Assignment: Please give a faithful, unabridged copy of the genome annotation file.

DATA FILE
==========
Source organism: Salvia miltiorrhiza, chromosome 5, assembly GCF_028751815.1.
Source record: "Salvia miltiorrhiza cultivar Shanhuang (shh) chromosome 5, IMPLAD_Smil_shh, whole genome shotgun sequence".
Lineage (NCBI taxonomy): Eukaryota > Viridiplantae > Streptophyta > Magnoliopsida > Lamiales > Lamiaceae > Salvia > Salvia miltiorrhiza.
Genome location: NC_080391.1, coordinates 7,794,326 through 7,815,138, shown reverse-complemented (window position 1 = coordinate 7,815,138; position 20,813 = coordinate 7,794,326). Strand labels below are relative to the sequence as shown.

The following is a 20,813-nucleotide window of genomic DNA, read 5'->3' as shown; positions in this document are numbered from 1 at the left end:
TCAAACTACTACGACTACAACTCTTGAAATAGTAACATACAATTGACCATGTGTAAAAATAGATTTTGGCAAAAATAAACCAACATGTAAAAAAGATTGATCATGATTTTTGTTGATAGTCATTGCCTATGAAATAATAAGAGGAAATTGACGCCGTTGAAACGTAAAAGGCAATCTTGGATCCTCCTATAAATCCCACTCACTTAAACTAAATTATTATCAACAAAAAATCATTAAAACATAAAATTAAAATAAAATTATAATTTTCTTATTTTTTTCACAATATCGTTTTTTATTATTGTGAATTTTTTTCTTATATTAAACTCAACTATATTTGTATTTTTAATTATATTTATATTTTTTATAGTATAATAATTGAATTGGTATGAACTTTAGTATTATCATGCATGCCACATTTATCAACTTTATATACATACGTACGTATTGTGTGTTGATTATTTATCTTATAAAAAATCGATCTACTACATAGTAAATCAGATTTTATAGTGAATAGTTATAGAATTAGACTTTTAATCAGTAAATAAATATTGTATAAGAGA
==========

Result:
Source organism: Salvia miltiorrhiza, chromosome 5, assembly GCF_028751815.1.
Source record: "Salvia miltiorrhiza cultivar Shanhuang (shh) chromosome 5, IMPLAD_Smil_shh, whole genome shotgun sequence".
Lineage (NCBI taxonomy): Eukaryota > Viridiplantae > Streptophyta > Magnoliopsida > Lamiales > Lamiaceae > Salvia > Salvia miltiorrhiza.
Genome location: NC_080391.1, coordinates 7,794,326 through 7,815,138, shown reverse-complemented (window position 1 = coordinate 7,815,138; position 20,813 = coordinate 7,794,326). Strand labels below are relative to the sequence as shown.

The following is a 20,813-nucleotide window of genomic DNA, read 5'->3' as shown; positions in this document are numbered from 1 at the left end:
TCAAACTACTACGACTACAACTCTTGAAATAGTAACATACAATTGACCATGTGTAAAAATAGATTTTGGCAAAAATAAACCAACATGTAAAAAAGATTGATCATGATTTTTGTTGATAGTCATTGCCTATGAAATAATAAGAGGAAATTGACGCCGTTGAAACGTAAAAGGCAATCTTGGATCCTCCTATAAATCCCACTCACTTAAACTAAATTATTATCAACAAAAAATCATTAAAACATAAAATTAAAATAAAATTATAATTTTCTTATTTTTTTCACAATATCGTTTTTTATTATTGTGAATTTTTTTCTTATATTAAACTCAACTATATTTGTATTTTTAATTATATTTATATTTTTTATAGTATAATAATTGAATTGGTATGAACTTTAGTATTATCATGCATGCCACATTTATCAACTTTATATACATACGTACGTATTGTGTGTTGATTATTTATCTTATAAAAAATCGATCTACTACATAGTAAATCAGATTTTATAGTGAATAGTTATAGAATTAGACTTTTAATCAGTAAATAAATATTGTATAAGAGA